From ‘dabang’ girl to lone Indian judoka at London Olympics

From planting a punch in the stomach of visitors at home to striking fear among the boys of her locality—her “dabang” nature forced her mother to let her take up the sport of Judo and today the entire family is proud of the decision made about 12 years ago.

Written by Wajiha Shah | Lucknow | Published:May 12, 2012 11:26 pm

From planting a punch in the stomach of visitors at home to striking fear among the boys of her locality—her “dabang” nature forced her mother to let her take up the sport of Judo and today the entire family is proud of the decision made about 12 years ago. Garima Chaudhary,22,clinched the continental quota place to be the lone Indian judoka to qualify for the London Olympics.

Garima recalls,“As a child I was always up to some mischief or the other. So when I was about 10 or 11 years of age,my mother Satesh Chaudhary took me to the Kailash Prakash stadium at Meerut so that my energies could be channelised in the field of sports. Though training in basketball,gymnastics and boxing was also in progress there,I got more attracted towards judo. One of my cousins was already a boxing trainee so I did not find anything new in that sport. My mom also thought that judo would give me a chance to fight as well as to remain fit.” Soon after joining the sport,her fighting skills (in the sport) made her participate in the sub-junior nationals at Orissa but she does not want to remember it as she settled for a bronze. “I do not remember the year. I was very upset. One thing that I remember was that I cried a lot as I wanted to win a gold but had to settle for a bronze as I was not well aquainted with the sport.”

Garima confides that she put in a lot of effort and at the age of 14 she was selected for Junior Asian Championships and the same year she participated in the senior trials for the Commonwealth Judo Championships and got selected in that too. “What boosted my morale was that in the senior section I was able to participate in an international level meet first— the Commonwealth Judo Championships at New Zealand in 2004 and then I participated in the senior nationals. I have won many golds at the national level— the last one coming at the Ranchi National Games.” This year Garima participated in senior national championships from Haryana and won a bronze.” “At the international level,in the Junior Asian Championships,I have won a gold,a silver and a bronze in 2007,2008 and 2009,respectively. In the SAF Games held at Colombo I won a gold. I won golds both in the junior and senior category in the Commonwealth championships organised at Mauritius in 2008 besides winning a silver in the Commonwealth championships held at Singapore in 2010. I bagged a bronze in the Martial Art Games held at Bangkok in 2009.”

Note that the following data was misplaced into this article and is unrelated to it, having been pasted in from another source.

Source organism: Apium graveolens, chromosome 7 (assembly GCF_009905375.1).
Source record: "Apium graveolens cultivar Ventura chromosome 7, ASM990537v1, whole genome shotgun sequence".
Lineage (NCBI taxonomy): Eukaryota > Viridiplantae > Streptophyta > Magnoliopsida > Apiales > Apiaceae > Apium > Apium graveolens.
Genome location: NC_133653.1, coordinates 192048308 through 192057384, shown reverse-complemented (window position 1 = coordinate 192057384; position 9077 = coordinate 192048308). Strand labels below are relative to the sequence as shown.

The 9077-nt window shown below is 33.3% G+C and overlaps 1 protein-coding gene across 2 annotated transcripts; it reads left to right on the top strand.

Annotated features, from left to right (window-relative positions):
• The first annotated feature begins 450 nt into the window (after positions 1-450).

The Meerut girl is optimistic about her chances at the Olympics. “Like every player aspires,I too want to win a gold but at the same time I know that it will be a tough competition. However,I want to come back home with a medal in my weight category (below 63 kg). I got this feeling that I too can reach the Olympics and shine ever since I won a gold in the Junior Asian Championships in 2007. I have been recovering satisfactorily from the slight injury (muscle pull) I suffered ahead of the Asian Judo Championships held at Uzbekistan,recently in which I stood seventh.” She is full of praise for senior SAI coach Jiwan Sharma who has been grooming her talent at SAI Centre of Excellence,Patiala. Garima,a graduate,feels sorry about the fact that despite shining in the international arena,she and other judokas like her cannot get good jobs. She feels more international exposure can do wonders for the game in India.

Motherspeak

Her mother Satesh Chaudhary,a beautician,her father Rajendra Singh,a transporter and her elder sister Khyati are all very proud of Garima. Her mother confides,“She was a ‘dabang’ since childhood. If ever she saw a boy teasing a girl,she used to warn him in a threathening tone. In judo also,she often trains with boys as girls are often no match to her. She has been very powerful since the very beginning. I just hope that she does well in London.”

Coachspeak

GARIMA’S coach Jiwan Sharma,50,says the fact that she is the lone Indian judoka to be taking part in London Olympics speaks volumes of her talent. “The best thing about her is that she adopts a positive approach towards things. For example,she was quite confident that she will be selected for the Olympics. I still remember how upset she was when almost all players except her had won medals in the Commonwealth judo championships held at New Zealand in 2004 but over the years her attitude has become very positive.

She took due permission from the JFI so that she could train under me at SAI centre of excellence,Patiala. She could be going to Cuba for a month for training. I think training with foreign players will further boost the confidence level in her. In 2010,she got a month-long training from former world and Olympic champion Yamashita Yasuhiro in Japan which has also helped her,” he informed.

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